The European Commission today published two studies which show EU exports support 36 million jobs across the union.
Since 2014, the beginning of this European Commission, the number of jobs supported by EU exports has increased by 3.5 million. Of the 36 million jobs in the EU deriving from the export industry, 14 million are held by women; jobs supported by EU exports are paid 12 per cent more on average than jobs in the rest of the economy. Another 20 million jobs outside the EU are supported by exports, including just over one million jobs in the US.
In 2017, the most recent date covered in the studies, Germany’s exports outside the EU supported the most jobs – 8.4 million across the EU – followed by the UK with 4.2 million jobs supported and France with 3.4 million. EU exports to the world generate a total of €2.3 trillion in Member States.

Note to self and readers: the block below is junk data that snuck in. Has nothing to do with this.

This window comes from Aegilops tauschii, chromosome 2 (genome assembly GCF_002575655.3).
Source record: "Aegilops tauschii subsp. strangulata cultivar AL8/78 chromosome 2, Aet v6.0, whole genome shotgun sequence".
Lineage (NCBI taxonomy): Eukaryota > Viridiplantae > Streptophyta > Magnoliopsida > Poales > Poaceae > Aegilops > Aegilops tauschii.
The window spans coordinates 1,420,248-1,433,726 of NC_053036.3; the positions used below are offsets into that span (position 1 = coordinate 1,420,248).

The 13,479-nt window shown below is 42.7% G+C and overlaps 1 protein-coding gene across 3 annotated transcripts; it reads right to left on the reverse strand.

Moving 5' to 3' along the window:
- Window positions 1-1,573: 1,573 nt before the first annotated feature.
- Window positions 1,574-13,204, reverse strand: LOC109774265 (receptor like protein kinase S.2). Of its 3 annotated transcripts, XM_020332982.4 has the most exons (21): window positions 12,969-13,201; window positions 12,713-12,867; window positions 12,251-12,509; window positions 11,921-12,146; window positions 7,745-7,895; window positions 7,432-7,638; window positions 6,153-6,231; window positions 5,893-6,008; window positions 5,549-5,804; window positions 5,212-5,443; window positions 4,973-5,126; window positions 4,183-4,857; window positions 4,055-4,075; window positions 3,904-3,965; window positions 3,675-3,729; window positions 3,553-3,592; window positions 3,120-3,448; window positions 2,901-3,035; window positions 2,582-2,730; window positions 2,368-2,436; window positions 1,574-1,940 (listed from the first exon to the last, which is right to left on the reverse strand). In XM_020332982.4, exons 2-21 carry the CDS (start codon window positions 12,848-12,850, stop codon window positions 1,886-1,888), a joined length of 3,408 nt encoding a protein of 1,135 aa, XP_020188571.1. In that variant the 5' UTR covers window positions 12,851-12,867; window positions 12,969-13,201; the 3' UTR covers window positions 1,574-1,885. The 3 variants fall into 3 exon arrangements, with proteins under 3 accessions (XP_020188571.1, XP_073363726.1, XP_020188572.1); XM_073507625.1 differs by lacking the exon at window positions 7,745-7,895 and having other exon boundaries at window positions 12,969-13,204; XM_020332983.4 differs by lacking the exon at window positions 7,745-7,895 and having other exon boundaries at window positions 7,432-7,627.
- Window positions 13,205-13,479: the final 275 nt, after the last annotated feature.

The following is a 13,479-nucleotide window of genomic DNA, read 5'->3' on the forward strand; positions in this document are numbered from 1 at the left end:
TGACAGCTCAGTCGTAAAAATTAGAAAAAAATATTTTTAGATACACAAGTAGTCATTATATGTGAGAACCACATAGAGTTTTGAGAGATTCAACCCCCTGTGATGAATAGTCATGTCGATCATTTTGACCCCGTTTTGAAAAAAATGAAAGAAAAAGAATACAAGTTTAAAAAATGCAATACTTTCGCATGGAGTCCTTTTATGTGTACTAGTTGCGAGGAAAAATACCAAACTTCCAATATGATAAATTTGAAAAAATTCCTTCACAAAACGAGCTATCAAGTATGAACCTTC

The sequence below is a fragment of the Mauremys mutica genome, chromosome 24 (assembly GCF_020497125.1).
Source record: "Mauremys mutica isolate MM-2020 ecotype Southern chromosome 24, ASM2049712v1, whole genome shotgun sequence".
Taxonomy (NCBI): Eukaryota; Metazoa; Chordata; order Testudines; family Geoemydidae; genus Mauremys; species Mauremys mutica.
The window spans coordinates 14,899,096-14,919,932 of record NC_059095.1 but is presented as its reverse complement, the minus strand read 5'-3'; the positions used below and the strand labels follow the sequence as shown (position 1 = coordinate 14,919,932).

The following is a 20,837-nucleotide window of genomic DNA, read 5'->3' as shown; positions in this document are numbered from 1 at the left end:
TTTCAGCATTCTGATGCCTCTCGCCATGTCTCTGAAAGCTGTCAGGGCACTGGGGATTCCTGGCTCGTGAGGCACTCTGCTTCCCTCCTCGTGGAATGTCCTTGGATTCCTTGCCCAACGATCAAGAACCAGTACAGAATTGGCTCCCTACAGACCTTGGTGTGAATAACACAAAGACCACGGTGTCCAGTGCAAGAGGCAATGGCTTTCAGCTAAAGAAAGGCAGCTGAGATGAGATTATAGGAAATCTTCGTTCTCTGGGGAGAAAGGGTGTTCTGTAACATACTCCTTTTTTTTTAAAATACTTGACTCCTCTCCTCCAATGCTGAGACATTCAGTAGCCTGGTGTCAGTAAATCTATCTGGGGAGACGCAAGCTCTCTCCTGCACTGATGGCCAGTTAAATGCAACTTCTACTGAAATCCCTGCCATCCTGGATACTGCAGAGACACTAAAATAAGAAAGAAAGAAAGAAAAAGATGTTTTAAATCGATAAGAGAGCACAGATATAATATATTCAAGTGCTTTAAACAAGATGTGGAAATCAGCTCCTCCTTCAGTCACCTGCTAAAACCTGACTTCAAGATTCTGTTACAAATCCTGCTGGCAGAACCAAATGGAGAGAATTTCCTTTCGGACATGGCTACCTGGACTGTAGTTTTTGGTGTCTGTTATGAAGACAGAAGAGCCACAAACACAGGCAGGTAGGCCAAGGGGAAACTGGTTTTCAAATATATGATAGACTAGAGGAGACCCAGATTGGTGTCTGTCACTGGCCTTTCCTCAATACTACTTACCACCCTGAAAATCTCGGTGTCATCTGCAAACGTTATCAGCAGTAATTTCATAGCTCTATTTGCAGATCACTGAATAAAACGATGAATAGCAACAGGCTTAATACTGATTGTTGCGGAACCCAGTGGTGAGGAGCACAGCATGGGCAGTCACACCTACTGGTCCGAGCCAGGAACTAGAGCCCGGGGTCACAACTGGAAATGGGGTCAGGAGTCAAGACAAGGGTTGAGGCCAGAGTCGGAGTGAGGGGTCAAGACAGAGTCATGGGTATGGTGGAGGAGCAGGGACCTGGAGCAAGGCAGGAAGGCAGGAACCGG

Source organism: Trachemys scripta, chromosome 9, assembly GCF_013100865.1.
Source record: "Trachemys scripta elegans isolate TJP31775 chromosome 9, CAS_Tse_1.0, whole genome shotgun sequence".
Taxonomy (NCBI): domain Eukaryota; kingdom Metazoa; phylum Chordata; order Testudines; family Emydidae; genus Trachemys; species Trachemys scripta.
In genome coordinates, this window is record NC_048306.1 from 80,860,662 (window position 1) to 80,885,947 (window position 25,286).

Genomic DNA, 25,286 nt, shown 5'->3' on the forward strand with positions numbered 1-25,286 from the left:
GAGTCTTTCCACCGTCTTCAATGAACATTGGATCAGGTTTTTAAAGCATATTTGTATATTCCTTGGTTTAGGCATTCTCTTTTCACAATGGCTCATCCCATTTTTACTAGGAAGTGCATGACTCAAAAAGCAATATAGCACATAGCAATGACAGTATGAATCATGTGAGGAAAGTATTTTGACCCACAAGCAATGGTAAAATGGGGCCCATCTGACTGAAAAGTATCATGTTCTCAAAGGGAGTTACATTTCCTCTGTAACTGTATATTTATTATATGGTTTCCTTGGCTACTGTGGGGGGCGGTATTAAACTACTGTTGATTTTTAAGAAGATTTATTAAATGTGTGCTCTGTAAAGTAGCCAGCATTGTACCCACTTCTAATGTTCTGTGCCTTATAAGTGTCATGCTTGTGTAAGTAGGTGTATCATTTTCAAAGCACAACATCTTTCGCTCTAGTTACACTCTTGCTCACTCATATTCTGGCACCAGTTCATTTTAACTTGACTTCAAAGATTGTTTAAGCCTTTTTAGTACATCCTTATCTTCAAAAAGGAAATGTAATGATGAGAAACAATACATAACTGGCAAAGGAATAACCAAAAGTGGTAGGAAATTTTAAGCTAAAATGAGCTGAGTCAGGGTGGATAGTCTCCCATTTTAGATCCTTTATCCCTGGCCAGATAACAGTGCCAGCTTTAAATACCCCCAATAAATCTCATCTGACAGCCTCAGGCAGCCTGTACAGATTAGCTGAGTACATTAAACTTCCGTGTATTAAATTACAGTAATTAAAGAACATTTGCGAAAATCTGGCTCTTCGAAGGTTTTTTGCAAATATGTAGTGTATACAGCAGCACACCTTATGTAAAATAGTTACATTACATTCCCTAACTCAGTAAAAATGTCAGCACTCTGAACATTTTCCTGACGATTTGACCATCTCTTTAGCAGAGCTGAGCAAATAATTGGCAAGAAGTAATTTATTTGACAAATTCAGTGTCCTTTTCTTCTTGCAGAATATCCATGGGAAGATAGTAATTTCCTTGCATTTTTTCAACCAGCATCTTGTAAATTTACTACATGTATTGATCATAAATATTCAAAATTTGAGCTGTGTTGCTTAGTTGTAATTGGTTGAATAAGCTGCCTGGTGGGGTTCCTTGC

The figures laid out in the studies show that the benefits of EU exports transfer between Member States: because companies providing exports along the supply chain benefit when their final product is sold abroad, workers in Member States benefit when exporters in other Member States perform well. While German exports to other countries support around 6.8 million jobs in Germany, for example, another 1.6 million jobs in other Member States are supported by German exports.
Cecilia Malmström, European Commissioner for Trade, said: “This study makes it crystal clear that trade means jobs. EU exports to the world support the livelihoods of a vast, and increasing, number of citizens in every corner of Europe. Almost 40 per cent of those whose jobs are supported by trade are women. EU trade also supports millions of jobs far beyond EU borders, including in developing countries; so here’s even more proof that trade can be a win-win: what’s good for us is also good for our partners around the world.”